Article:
Most useful textbook and academic posts of the week: April 15, 2022

Is your writing making a difference? As an academic author, you likely want to add new ideas, new discoveries, and new knowledge into your discipline that can inch your field forward. But until it’s finished and published, it can’t make a difference. As Jon Acuff shares, “90 percent perfect and shared with the world always changes more lives than 100 percent perfect and stuck in your head.”

In this week’s collection of articles from around the web, we find ideas for continuing to write as you enter exam season, and for writing rhythmically while defining your own author voice. We explore why articles get rejected and how to come up with the perfect book title. We learn how to combat our inner critic and to leave a writer’s group gracefully. Finally, we see some advancements in the publishing industry.

Whatever is holding you back from sharing your writing with the world, face it today and in the week ahead. Make a plan to contribute those ideas to your field. Published is better than perfect. Happy writing!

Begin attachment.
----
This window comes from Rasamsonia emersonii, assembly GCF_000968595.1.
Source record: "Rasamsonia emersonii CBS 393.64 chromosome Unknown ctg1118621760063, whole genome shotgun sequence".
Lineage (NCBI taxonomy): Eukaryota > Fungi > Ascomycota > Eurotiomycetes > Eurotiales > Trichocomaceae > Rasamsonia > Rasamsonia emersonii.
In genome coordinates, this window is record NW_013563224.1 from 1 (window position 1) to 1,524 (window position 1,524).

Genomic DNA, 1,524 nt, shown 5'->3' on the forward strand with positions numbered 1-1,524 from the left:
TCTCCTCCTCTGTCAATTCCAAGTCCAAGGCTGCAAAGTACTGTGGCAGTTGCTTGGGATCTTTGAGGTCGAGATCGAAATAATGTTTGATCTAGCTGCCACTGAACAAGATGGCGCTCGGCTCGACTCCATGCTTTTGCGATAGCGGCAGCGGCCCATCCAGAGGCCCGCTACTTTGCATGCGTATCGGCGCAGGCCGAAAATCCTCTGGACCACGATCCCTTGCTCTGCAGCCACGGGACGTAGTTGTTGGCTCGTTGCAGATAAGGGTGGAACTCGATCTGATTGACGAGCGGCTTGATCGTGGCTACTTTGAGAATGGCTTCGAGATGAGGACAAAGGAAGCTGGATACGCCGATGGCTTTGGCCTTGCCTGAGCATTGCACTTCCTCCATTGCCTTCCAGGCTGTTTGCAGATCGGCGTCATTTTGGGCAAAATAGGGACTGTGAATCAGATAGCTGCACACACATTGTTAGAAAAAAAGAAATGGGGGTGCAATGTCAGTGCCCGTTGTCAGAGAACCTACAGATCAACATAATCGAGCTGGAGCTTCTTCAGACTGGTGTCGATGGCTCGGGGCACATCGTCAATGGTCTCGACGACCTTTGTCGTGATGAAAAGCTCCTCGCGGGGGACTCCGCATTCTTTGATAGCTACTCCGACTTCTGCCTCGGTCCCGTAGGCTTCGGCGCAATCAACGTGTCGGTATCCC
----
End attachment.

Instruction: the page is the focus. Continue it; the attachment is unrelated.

Most useful textbook and academic posts of the week: November 8, 2019

As we reach the end of the first full week of November, more affectionately known as Academic Writing Month (AcWriMo) for most of our readers, we want to remind you of the importance of reading to improve your writing efforts. In fact, Samuel Johnson once said, “The greatest part of a writer’s time is spent in reading, in order to write; a man will turn over half a library to make one book.” This reading time may be immersed in discipline-specific journal articles, or in items such as the ones below that help improve your overall writing craft and understanding of the authoring industry.

This week our collection includes resources from SAGE MethodSpace’s AcWriMo focus on writing and publishing books, ways to address worry for writers, establishing a plan B (or C), determining your contribution to the literature, maintaining an appropriate writing voice, questioning our assumptions in publishing innovations, and exploring alternative textbook options, including OER.

Remember as you move forward in your writing this week, it is more than acceptable – it’s even necessary – to take time to read to broaden your understanding of both your discipline and your craft, in order to improve your results as an author. Happy writing!

The most useful textbook & academic writing posts of the week: September 11, 2015

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